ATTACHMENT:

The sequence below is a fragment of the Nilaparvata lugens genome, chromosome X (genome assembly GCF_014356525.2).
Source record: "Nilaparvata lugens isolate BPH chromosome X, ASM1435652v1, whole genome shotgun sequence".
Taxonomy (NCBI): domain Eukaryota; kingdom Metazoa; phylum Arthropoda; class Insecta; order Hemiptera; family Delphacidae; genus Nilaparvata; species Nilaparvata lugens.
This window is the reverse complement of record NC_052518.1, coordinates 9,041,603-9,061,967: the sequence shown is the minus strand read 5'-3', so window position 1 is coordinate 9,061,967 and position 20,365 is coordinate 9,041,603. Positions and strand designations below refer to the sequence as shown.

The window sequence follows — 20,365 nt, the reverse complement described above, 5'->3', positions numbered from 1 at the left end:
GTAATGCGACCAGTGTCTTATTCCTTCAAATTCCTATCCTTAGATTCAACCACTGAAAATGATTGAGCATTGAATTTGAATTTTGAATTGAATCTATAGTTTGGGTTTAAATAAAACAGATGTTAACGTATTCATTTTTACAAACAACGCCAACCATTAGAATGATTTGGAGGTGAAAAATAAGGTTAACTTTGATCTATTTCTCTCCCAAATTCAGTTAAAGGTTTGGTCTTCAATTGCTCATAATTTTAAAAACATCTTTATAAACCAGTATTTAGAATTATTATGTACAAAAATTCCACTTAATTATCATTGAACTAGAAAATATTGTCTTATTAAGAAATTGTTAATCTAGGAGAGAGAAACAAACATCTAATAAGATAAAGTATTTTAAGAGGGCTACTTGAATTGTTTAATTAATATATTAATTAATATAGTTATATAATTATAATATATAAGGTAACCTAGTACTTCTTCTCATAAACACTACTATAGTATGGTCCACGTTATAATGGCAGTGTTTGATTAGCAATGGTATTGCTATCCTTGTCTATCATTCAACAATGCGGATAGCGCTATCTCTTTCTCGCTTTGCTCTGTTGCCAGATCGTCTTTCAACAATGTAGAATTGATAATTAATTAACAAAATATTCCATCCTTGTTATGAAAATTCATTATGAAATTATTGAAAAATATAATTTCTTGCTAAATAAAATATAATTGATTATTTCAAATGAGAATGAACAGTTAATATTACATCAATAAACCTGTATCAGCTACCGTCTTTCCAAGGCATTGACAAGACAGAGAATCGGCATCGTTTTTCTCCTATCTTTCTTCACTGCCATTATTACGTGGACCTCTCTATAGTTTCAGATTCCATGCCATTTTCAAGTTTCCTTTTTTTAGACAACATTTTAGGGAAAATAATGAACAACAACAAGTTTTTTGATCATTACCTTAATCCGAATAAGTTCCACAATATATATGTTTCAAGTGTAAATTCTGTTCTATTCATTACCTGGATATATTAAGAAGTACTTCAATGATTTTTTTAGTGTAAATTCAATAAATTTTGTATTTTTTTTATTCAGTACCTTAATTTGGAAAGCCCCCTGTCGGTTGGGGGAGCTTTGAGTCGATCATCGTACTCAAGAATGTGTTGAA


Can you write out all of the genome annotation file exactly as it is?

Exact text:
The sequence below is a fragment of the Nilaparvata lugens genome, chromosome X (genome assembly GCF_014356525.2).
Source record: "Nilaparvata lugens isolate BPH chromosome X, ASM1435652v1, whole genome shotgun sequence".
Taxonomy (NCBI): domain Eukaryota; kingdom Metazoa; phylum Arthropoda; class Insecta; order Hemiptera; family Delphacidae; genus Nilaparvata; species Nilaparvata lugens.
This window is the reverse complement of record NC_052518.1, coordinates 9,041,603-9,061,967: the sequence shown is the minus strand read 5'-3', so window position 1 is coordinate 9,061,967 and position 20,365 is coordinate 9,041,603. Positions and strand designations below refer to the sequence as shown.

The window sequence follows — 20,365 nt, the reverse complement described above, 5'->3', positions numbered from 1 at the left end:
GTAATGCGACCAGTGTCTTATTCCTTCAAATTCCTATCCTTAGATTCAACCACTGAAAATGATTGAGCATTGAATTTGAATTTTGAATTGAATCTATAGTTTGGGTTTAAATAAAACAGATGTTAACGTATTCATTTTTACAAACAACGCCAACCATTAGAATGATTTGGAGGTGAAAAATAAGGTTAACTTTGATCTATTTCTCTCCCAAATTCAGTTAAAGGTTTGGTCTTCAATTGCTCATAATTTTAAAAACATCTTTATAAACCAGTATTTAGAATTATTATGTACAAAAATTCCACTTAATTATCATTGAACTAGAAAATATTGTCTTATTAAGAAATTGTTAATCTAGGAGAGAGAAACAAACATCTAATAAGATAAAGTATTTTAAGAGGGCTACTTGAATTGTTTAATTAATATATTAATTAATATAGTTATATAATTATAATATATAAGGTAACCTAGTACTTCTTCTCATAAACACTACTATAGTATGGTCCACGTTATAATGGCAGTGTTTGATTAGCAATGGTATTGCTATCCTTGTCTATCATTCAACAATGCGGATAGCGCTATCTCTTTCTCGCTTTGCTCTGTTGCCAGATCGTCTTTCAACAATGTAGAATTGATAATTAATTAACAAAATATTCCATCCTTGTTATGAAAATTCATTATGAAATTATTGAAAAATATAATTTCTTGCTAAATAAAATATAATTGATTATTTCAAATGAGAATGAACAGTTAATATTACATCAATAAACCTGTATCAGCTACCGTCTTTCCAAGGCATTGACAAGACAGAGAATCGGCATCGTTTTTCTCCTATCTTTCTTCACTGCCATTATTACGTGGACCTCTCTATAGTTTCAGATTCCATGCCATTTTCAAGTTTCCTTTTTTTAGACAACATTTTAGGGAAAATAATGAACAACAACAAGTTTTTTGATCATTACCTTAATCCGAATAAGTTCCACAATATATATGTTTCAAGTGTAAATTCTGTTCTATTCATTACCTGGATATATTAAGAAGTACTTCAATGATTTTTTTAGTGTAAATTCAATAAATTTTGTATTTTTTTTATTCAGTACCTTAATTTGGAAAGCCCCCTGTCGGTTGGGGGAGCTTTGAGTCGATCATCGTACTCAAGAATGTGTTGAA